Since 2013, more than 11,000 patients have been enrolled in NIH StrokeNet trials. These studies have led to significant advances in patient care worldwide. As an example, the DEFUSE-3 study published in 2018 improved acute stroke care by demonstrating that endovascular therapy resulted in better long-term outcomes than medical therapy alone for acute ischemic stroke patients beyond conventional time windows with at-risk brain tissue. The study received a U.S. congressional award for the significance of its impact upon patient care.
“StrokeNet brings together leadership and researchers across the country to work more efficiently and avoid duplication of efforts with one centralized infrastructure,” Broderick said. “This research network has significantly advanced the field of stroke and directly resulted in improvements to patient care and outcomes in our region and across the world over the past decade. We are thrilled to be able to continue this important work.”
Khatri is a leading researcher internationally in the field of stroke. She has led studies that helped develop and optimize mechanical clot removal, which is now an established treatment for more severe ischemic strokes. Ischemic strokes are the most common form of stroke which occurs when a vessel supplying blood to the brain is obstructed. Her research has also changed clinical practice guidelines to improve the care of those with the mildest ischemic strokes.
“Clinical outcomes have advanced dramatically in the last decade, thanks to clinical trials that test what works and what does not in systematic and careful ways across the range of people who would receive them,” Khatri said. “Moreover, these advancements are made possible by the patients who decide to participate in clinical trials. I am especially excited that we have found ways to do our trials more efficiently to speed up our pace of advancing stroke care. Many of our 21 studies have highly innovative designs.”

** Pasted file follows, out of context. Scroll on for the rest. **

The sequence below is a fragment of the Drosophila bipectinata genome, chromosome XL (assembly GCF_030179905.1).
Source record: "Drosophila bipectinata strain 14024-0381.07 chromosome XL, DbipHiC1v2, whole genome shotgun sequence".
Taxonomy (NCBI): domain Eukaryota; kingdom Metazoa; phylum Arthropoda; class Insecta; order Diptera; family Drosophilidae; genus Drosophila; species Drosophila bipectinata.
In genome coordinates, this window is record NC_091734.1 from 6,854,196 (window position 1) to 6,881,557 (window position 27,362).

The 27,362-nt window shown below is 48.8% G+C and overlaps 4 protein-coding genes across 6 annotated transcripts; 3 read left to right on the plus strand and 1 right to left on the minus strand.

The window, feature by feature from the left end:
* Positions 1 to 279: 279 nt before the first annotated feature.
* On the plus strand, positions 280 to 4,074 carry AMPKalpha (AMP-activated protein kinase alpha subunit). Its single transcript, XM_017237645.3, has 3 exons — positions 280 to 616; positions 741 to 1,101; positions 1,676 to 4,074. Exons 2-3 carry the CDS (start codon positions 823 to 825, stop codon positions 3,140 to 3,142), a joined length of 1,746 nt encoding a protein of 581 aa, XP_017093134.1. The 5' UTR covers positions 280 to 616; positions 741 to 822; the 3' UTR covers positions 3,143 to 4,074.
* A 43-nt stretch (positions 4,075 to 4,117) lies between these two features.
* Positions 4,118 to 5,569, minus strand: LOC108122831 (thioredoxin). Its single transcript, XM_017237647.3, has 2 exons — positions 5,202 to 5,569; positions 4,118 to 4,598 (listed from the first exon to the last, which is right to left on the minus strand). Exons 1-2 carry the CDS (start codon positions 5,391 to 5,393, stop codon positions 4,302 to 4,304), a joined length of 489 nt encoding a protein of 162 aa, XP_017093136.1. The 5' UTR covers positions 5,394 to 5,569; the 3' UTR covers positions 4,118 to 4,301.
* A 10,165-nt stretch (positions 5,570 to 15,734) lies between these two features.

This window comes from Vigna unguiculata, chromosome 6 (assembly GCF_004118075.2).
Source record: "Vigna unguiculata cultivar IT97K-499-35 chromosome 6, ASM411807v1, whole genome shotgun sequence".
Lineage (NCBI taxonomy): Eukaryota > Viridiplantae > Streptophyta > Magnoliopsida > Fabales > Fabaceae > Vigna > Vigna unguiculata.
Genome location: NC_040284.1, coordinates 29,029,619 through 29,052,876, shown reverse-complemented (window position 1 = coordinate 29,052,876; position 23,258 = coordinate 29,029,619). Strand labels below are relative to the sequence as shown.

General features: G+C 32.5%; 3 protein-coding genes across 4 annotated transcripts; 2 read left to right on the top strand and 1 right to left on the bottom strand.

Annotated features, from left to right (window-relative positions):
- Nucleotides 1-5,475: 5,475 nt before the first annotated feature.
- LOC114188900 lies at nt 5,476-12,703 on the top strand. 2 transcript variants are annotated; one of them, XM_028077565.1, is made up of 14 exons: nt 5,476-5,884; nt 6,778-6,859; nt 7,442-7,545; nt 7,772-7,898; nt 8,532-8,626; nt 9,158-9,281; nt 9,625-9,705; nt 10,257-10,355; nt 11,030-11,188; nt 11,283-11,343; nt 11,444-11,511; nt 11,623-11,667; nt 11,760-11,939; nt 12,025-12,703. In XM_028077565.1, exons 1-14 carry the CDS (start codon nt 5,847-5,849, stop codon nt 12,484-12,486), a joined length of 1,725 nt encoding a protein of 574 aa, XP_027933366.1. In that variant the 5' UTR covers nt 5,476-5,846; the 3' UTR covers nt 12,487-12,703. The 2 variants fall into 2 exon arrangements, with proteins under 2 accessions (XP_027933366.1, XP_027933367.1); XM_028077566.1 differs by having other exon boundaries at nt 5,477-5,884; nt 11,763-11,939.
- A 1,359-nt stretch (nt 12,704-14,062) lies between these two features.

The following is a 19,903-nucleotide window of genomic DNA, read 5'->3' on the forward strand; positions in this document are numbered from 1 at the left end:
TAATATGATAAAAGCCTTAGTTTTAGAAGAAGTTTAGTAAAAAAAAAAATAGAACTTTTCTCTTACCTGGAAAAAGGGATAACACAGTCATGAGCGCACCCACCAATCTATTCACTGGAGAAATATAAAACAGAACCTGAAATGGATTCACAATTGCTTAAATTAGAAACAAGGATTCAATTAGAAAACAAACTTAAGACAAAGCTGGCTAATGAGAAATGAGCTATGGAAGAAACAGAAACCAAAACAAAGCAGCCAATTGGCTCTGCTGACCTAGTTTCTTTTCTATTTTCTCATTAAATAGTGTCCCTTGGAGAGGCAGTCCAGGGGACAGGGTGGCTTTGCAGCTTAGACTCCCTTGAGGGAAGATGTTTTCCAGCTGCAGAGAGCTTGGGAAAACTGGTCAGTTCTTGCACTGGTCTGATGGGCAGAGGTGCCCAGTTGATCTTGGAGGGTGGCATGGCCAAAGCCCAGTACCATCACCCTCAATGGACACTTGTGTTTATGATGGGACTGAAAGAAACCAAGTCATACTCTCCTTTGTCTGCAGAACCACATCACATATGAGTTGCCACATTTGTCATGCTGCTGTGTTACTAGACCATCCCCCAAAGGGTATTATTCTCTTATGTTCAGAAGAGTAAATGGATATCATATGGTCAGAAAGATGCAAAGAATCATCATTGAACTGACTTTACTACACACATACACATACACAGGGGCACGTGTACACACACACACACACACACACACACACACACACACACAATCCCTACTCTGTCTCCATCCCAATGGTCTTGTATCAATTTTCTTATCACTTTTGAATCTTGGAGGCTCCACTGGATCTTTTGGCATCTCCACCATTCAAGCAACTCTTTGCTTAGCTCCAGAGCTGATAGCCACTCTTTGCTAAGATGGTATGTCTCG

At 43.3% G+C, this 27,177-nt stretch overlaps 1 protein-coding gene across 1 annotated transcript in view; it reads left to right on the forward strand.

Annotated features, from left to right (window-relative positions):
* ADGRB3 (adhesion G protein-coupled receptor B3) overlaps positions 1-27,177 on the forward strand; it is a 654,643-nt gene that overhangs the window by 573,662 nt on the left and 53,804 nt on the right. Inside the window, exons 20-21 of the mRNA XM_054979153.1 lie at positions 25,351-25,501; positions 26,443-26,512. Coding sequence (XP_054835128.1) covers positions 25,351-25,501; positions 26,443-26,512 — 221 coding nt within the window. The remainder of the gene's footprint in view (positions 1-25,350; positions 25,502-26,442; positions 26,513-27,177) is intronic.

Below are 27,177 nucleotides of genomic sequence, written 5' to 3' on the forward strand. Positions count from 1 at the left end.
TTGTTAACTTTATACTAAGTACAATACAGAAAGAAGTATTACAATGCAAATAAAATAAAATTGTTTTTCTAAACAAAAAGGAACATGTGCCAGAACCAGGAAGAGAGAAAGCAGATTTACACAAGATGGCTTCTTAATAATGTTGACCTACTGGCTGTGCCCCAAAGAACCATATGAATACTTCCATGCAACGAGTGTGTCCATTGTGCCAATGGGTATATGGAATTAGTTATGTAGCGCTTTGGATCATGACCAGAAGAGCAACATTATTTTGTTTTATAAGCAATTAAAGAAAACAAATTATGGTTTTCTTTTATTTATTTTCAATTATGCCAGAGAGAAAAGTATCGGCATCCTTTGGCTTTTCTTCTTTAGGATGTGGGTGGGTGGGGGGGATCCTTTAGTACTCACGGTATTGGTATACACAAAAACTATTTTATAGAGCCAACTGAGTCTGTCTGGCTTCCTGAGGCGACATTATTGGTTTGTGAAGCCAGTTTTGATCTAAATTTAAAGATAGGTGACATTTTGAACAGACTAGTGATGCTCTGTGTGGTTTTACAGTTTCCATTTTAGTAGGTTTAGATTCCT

Broderick, also a leading researcher, was part of the University of Cincinnati team that conducted breakthrough studies in the 1980s leading to the use of the clot-busting drug tPA as the first proven treatment for ischemic stroke. He also led key studies to develop mechanical clot removal for severe stroke.
“I would love for every stroke patient to have the opportunity to participate in a research study that may help them or patients like them in the future,” Broderick said. “I advise patients to be proactive. And as physicians, we need to be proactive, too.”